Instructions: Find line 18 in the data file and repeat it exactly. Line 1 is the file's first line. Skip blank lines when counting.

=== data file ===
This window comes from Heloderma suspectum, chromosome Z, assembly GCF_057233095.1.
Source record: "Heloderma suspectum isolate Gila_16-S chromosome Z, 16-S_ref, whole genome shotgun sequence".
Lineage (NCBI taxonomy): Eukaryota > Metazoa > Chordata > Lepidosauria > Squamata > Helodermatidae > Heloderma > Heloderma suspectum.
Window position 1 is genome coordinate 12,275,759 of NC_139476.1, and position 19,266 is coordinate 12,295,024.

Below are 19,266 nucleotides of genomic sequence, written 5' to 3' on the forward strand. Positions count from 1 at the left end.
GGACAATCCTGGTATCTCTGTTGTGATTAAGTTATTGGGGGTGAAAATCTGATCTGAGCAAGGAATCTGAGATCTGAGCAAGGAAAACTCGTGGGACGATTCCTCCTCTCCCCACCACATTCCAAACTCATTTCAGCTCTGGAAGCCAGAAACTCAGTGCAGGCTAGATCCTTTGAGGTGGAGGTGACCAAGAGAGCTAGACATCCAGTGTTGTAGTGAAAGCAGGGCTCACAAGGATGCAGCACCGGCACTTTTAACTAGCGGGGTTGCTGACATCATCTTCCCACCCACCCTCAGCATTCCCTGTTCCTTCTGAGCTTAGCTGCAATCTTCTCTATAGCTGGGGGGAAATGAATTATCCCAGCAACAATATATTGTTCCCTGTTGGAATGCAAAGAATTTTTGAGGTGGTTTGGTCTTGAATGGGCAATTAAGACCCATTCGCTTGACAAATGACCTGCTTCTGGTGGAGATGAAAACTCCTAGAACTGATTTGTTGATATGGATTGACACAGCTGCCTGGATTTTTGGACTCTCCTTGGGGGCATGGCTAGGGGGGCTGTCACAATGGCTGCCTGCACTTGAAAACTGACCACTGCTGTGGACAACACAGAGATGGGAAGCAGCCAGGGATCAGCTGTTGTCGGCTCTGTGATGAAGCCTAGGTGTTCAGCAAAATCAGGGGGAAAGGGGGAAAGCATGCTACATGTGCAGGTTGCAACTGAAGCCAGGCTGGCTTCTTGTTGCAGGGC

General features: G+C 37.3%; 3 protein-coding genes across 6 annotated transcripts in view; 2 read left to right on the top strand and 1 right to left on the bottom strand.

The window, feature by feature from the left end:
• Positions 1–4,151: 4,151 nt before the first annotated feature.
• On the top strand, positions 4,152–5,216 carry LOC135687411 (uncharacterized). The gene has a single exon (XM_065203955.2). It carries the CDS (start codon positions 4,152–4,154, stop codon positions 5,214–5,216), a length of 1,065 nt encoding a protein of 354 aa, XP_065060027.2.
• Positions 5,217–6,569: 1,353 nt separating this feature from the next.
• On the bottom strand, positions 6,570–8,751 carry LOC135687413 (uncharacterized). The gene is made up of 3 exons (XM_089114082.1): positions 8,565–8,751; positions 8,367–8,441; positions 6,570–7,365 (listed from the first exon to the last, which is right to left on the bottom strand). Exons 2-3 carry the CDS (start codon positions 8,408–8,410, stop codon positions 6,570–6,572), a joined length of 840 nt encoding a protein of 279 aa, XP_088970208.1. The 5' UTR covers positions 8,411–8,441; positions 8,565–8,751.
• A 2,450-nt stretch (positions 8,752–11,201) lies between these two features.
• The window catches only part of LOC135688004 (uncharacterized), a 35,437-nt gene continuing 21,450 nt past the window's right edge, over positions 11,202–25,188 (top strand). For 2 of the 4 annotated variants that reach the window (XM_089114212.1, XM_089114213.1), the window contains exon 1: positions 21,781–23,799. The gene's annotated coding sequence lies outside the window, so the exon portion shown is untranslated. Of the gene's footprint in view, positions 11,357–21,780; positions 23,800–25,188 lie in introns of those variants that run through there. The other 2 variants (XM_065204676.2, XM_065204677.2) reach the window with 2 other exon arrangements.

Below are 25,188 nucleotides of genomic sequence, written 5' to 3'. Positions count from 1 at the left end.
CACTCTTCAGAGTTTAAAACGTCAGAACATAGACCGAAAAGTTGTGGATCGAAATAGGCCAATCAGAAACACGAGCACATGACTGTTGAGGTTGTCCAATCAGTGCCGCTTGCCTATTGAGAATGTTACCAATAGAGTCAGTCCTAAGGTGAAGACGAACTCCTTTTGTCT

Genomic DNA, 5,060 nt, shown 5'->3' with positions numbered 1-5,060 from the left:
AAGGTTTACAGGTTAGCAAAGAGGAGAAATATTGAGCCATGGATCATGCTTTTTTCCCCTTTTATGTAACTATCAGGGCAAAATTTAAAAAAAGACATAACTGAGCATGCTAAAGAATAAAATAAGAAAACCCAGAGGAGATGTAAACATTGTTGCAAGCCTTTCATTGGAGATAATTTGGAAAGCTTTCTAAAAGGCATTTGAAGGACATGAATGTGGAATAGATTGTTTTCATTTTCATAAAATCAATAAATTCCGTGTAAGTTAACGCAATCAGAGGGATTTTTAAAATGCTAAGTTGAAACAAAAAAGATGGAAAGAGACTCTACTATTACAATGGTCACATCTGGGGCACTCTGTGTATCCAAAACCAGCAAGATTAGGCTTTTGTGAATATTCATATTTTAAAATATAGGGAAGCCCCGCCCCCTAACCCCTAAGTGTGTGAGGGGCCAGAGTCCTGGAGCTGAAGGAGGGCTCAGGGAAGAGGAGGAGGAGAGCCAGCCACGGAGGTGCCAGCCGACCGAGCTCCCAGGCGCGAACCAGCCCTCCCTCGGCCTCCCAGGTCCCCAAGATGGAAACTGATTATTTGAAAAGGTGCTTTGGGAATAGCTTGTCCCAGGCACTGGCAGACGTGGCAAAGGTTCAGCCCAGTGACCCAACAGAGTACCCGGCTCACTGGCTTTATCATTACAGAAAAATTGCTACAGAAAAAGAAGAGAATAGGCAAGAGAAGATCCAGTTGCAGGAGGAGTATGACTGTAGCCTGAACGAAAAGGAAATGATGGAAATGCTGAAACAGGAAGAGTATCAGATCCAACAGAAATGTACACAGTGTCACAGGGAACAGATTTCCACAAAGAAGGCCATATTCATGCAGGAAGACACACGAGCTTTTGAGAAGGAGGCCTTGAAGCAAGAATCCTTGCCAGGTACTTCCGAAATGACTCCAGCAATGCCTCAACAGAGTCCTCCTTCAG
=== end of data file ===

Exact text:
AAGGTTTACAGGTTAGCAAAGAGGAGAAATATTGAGCCATGGATCATGCTTTTTTCCCCTTTTATGTAACTATCAGGGCAAAATTTAAAAAAAGACATAACTGAGCATGCTAAAGAATAAAATAAGAAAACCCAGAGGAGATGTAAACATTGTTGCAAGCCTTTCATTGGAGATAATTTGGAAAGCTTTCTAAAAGGCATTTGAAGGACATGAATGTGGAATAGATTGTTTTCATTTTCATAAAATCAATAAATTCCGTGTAAGTTAACGCAATCAGAGGGATTTTTAAAATGCTAAGTTGAAACAAAAAAGATGGAAAGAGACTCTACTATTACAATGGTCACATCTGGGGCACTCTGTGTATCCAAAACCAGCAAGATTAGGCTTTTGTGAATATTCATATTTTAAAATATAGGGAAGCCCCGCCCCCTAACCCCTAAGTGTGTGAGGGGCCAGAGTCCTGGAGCTGAAGGAGGGCTCAGGGAAGAGGAGGAGGAGAGCCAGCCACGGAGGTGCCAGCCGACCGAGCTCCCAGGCGCGAACCAGCCCTCCCTCGGCCTCCCAGGTCCCCAAGATGGAAACTGATTATTTGAAAAGGTGCTTTGGGAATAGCTTGTCCCAGGCACTGGCAGACGTGGCAAAGGTTCAGCCCAGTGACCCAACAGAGTACCCGGCTCACTGGCTTTATCATTACAGAAAAATTGCTACAGAAAAAGAAGAGAATAGGCAAGAGAAGATCCAGTTGCAGGAGGAGTATGACTGTAGCCTGAACGAAAAGGAAATGATGGAAATGCTGAAACAGGAAGAGTATCAGATCCAACAGAAATGTACACAGTGTCACAGGGAACAGATTTCCACAAAGAAGGCCATATTCATGCAGGAAGACACACGAGCTTTTGAGAAGGAGGCCTTGAAGCAAGAATCCTTGCCAGGTACTTCCGAAATGACTCCAGCAATGCCTCAACAGAGTCCTCCTTCAG